Everyone know the phrase ‘devil is in the details’ but I don’t really like it. It makes details sound like a trick or a scam. Details are super important. And I know that. But sometimes it is so hard to make sure my novel has really good details. Maybe that’s the devil’s fault again, but I think it’s really just mine. It takes a lot of work to check every single detail. But if you love what you do, isn’t it worth it? I think it is, no matter what you’re doing whether it’s writing a novel or building a robot or cooking a meal. The results are worth it.

Details Matter

Here, take a look at these photos from my recent house renovation. These are examples of how our excellent foreman has a keen eye for detail. He takes his time, he does it right, and the results are worth it.

Photo 1 is a close up of the top of some cabinets. The ceiling is sloped just slightly enough that the moulding wouldn’t fit. So the ceiling needed another thin layer of plaster. It took a little more work, but now the moulding will look smooth and clean.

In your story, you want every sentence to read smooth and clean. Where do things slope too far away? Could you add some details to even things out?

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Here’s a photo showing the precise markings of some blocking that will support our floating shelves. The shelves will look like they are just floating magically against the wall, like magic. But it’s really careful math and science.

What parts of your story do you want to feel magical but haven’t given them enough support? Are there details you can add so that the entire plot has a good foundation?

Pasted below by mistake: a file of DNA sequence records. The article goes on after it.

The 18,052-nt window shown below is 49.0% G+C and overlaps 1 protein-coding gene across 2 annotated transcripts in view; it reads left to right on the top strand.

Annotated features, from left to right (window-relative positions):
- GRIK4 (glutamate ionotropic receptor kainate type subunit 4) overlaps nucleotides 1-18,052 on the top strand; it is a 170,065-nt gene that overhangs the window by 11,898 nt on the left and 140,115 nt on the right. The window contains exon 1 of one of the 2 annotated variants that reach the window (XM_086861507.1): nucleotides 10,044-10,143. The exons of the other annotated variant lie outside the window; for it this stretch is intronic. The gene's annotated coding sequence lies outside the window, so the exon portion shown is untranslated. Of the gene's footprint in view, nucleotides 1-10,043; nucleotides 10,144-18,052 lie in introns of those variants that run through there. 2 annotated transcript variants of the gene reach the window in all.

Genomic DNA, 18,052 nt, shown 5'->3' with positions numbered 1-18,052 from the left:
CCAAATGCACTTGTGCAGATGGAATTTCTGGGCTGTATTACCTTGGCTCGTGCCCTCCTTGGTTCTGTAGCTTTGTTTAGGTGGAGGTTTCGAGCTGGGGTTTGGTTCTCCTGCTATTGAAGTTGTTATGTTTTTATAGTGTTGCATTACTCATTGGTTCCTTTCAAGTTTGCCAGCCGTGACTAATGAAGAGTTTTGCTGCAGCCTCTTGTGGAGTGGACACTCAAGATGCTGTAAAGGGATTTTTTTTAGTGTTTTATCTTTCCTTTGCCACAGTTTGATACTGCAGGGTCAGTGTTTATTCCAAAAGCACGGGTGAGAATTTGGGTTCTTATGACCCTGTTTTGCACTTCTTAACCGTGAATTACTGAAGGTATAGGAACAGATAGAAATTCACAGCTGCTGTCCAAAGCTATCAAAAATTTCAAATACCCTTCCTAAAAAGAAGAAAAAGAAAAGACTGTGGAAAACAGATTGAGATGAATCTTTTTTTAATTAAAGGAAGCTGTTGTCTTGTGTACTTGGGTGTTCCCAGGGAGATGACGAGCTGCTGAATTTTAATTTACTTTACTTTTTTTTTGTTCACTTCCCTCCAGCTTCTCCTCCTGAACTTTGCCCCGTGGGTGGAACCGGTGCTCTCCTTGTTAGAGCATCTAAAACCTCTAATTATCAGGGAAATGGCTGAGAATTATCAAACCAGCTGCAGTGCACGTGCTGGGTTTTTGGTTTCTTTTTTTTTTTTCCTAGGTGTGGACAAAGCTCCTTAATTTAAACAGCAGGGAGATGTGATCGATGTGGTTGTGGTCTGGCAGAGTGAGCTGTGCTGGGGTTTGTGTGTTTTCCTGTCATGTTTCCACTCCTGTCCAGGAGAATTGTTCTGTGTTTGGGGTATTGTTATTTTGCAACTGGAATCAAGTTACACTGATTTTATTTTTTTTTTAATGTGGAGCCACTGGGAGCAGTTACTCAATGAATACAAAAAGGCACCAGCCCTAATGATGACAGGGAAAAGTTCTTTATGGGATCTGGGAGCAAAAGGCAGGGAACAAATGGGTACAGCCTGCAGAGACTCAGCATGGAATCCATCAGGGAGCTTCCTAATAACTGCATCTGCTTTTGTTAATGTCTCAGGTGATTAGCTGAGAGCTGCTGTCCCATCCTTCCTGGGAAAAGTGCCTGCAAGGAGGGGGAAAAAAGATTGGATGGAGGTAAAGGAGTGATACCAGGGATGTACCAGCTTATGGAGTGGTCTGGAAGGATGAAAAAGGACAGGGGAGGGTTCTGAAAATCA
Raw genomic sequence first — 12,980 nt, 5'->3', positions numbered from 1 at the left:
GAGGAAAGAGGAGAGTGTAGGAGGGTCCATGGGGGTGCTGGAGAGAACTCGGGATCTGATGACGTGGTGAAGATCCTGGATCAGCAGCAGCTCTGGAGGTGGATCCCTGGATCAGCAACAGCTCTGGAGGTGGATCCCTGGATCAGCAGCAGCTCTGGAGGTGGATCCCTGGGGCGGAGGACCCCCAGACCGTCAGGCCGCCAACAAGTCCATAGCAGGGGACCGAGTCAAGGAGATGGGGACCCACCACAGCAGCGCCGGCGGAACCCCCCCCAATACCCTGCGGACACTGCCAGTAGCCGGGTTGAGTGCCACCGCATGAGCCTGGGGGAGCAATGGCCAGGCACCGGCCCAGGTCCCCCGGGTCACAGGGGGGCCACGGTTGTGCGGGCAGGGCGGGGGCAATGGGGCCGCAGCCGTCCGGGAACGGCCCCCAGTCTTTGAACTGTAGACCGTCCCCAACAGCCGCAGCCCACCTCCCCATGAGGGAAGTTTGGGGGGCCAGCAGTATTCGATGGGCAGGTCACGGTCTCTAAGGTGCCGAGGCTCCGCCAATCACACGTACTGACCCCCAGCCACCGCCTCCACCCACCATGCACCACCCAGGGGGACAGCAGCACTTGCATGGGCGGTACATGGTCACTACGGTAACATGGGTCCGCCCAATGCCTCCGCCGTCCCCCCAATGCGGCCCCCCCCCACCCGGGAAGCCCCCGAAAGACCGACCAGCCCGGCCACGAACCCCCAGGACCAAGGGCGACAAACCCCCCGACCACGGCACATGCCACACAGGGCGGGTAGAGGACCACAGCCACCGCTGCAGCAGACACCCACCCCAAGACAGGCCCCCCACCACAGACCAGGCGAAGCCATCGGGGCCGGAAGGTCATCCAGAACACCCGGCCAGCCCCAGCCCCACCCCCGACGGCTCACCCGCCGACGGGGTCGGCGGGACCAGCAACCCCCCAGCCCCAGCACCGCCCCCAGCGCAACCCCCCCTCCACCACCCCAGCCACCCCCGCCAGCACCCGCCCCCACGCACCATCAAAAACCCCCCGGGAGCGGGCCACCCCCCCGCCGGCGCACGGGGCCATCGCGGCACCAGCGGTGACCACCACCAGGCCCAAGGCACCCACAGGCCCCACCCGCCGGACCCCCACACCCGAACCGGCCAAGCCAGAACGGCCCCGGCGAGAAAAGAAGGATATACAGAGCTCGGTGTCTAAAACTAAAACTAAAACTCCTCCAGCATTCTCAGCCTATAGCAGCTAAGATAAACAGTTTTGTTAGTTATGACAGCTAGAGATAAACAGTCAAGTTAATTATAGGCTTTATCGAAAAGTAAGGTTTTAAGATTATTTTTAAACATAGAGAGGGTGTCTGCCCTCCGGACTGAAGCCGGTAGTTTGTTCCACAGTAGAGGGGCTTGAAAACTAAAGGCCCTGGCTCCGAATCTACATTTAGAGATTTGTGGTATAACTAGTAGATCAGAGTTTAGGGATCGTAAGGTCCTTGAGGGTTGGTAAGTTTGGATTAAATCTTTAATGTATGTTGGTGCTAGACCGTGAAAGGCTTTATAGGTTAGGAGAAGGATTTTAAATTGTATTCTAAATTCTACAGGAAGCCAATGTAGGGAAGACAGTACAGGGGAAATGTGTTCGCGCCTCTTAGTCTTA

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Here’s an example of some wall outlets. It’s a bad photo, so just trust me. These wall sockets aren’t aligned. Our foreman didn’t put these in and I know he’d never install wall sockets without lining them up.They were put in decades ago, and they look bad. They disrupt the lines of the wall.

What parts of your story just don’t line up? What details can you add to get things into line?

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Here’s a rather amazing example. After laying new floor and installing a new door, our foreman noticed the crew had to chip a tiny hole out of the floor to get the door frame to fit. Our foreman knew right away this hole would bother us every day, since it’s right at the top of the stairs that we use to enter the house. He left a note to himself to fix it.

What tiny plot holes have you left gaping open that you need to close? Is there one detail you can fill in to make the story feel complete to readers?

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Details can be added as you hammer out the first draft, but are also a big part of revising.

Details are connected to our senses, so as you’re revising, think about how things look, but also how they sound, smell, feel and taste. One of my favorite details in my manuscript is the sound of cicadas. That sound is part of the Maryland summer soundtrack. I also want to add in the smell of hot tar on a parking lot, and the taste of honeysuckle.